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Current Pulmonology Reports

, Volume 7, Issue 3, pp 79–91 | Cite as

Treatment of Advanced Non-Small Cell Lung Cancer in the Era of Targeted Therapy

  • Mohamad Masri
  • Martine McManus
  • Raja Mudad
Lung Cancer (R Mudad, Section Editor)
Part of the following topical collections:
  1. Topical Collection on Lung Cancer

Abstract

Purpose of Review

Since the identification of multiple mutations associated with advanced non-small cell lung cancer (NSCLC), many targeted therapies have been developed for the treatment of this subgroup of lung cancers. These targeted therapies have changed the landscape of lung cancer treatment when compared to standard chemotherapy, with improved survival and quality of life. In this review article, we will review the major mutations associated with advanced NSCLC, namely EGFR, ALK, and ROS1. We will discuss their discovery, their clinical significance, and the diagnostic tests used for their detection. We will also review the respective targeted therapies developed, and the clinical trials that led to their approval.

Recent Findings

We will also review the most recent advances in targeted therapies in the treatment of advanced NSCLC, including recent data on tyrosine kinase inhibitor osimertinib showing equal effectiveness to other first-line therapy and accordingly recommended in first line for EGFR-positive advanced NSCLC. We will discuss emerging targetable mutations such as HER2, RET, and MET.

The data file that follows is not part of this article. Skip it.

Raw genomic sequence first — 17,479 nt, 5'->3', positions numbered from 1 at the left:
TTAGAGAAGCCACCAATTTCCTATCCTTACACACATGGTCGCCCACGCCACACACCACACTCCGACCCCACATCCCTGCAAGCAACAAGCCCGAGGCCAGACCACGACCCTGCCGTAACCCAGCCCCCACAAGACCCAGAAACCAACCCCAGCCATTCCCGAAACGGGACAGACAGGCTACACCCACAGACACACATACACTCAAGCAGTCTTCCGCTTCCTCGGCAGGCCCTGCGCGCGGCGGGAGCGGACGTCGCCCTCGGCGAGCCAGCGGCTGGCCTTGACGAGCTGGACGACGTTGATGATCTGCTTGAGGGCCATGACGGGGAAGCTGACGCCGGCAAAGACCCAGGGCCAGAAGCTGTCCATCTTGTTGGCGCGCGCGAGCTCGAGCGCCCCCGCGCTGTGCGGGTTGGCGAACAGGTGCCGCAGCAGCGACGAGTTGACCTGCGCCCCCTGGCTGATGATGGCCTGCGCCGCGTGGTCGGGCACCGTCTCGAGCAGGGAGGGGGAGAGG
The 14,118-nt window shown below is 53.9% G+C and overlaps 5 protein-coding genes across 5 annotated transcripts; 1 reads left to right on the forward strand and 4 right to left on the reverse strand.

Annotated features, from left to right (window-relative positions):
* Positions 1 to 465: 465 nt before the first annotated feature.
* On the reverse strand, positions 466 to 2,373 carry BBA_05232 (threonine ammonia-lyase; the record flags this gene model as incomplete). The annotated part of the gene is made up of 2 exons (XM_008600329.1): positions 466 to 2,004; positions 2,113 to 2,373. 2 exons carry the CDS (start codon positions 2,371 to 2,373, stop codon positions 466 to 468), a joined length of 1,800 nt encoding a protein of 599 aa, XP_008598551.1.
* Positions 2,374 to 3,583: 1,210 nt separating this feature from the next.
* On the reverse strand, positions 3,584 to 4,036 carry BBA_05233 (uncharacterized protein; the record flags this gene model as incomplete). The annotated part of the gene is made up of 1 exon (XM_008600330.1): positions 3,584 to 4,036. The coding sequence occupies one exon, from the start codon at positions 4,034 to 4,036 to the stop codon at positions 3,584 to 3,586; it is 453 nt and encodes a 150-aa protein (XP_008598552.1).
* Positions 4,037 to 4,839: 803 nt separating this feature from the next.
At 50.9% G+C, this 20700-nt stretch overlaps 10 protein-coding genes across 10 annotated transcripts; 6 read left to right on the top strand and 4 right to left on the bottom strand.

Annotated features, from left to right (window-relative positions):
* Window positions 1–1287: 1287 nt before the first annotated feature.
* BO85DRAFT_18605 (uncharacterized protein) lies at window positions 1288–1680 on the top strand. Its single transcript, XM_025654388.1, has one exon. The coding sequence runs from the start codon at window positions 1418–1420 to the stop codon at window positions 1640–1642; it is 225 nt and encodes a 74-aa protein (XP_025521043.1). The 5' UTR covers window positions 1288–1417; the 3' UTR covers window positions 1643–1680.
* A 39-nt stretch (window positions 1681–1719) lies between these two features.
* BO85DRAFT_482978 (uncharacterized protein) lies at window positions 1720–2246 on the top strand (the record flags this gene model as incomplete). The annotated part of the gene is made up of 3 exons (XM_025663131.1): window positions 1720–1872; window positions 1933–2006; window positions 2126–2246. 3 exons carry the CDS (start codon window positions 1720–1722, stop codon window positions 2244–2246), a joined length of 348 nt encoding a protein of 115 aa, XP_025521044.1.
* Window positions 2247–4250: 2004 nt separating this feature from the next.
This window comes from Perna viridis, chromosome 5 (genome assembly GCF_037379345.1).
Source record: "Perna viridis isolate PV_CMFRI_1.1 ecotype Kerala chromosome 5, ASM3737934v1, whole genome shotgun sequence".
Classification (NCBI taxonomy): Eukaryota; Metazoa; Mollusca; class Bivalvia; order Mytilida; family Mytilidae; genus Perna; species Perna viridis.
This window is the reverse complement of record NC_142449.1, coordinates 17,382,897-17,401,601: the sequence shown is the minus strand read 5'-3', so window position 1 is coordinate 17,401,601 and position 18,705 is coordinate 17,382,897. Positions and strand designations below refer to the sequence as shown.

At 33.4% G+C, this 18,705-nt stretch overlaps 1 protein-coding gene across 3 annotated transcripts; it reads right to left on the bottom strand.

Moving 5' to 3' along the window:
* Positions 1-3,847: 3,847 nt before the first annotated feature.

Summary

Targeted therapies will likely shape the future of NSCLC treatment. They have been shown to provide survival advantage over chemotherapy, while providing better quality of life through ease of administration (most are oral drugs), as well as tolerability and better toxicity profile. Further elucidation of these and mutations may provide for future more effective targeted therapies.

Keywords

Non-small cell lung cancer (NSCLC) Tyrosine kinase inhibitors (TKI) Lung adenocarcinoma Anaplastic lymphoma kinase (ALK) Epidermal growth factor (EGFR) Targeted therapy C-ros mutation (ROS1) Rearranged during transfection (RET) Mesenchymal epithelial transition factor (MET) BRAF 

Notes

Acknowledgements

Thanks are due to Dr. Shirin Shafazand for helping to review this paper.

Compliance with Ethical Standards

Conflict of Interest

Raja Mudad is on the advisory board for Novartis, Astra Zeneca, Takeda, and Guardant Health.

Mohamad Masri and Martine McManus declare no conflict of interest.

Human and Animal Rights and Informed Consent

This article does not contain any studies with human or animal subjects performed by any of the authors.

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Authors and Affiliations

  1. 1.Cleveland Clinic Abu DhabiAbu DhabiUAE
  2. 2.University of MiamiMiamiUSA

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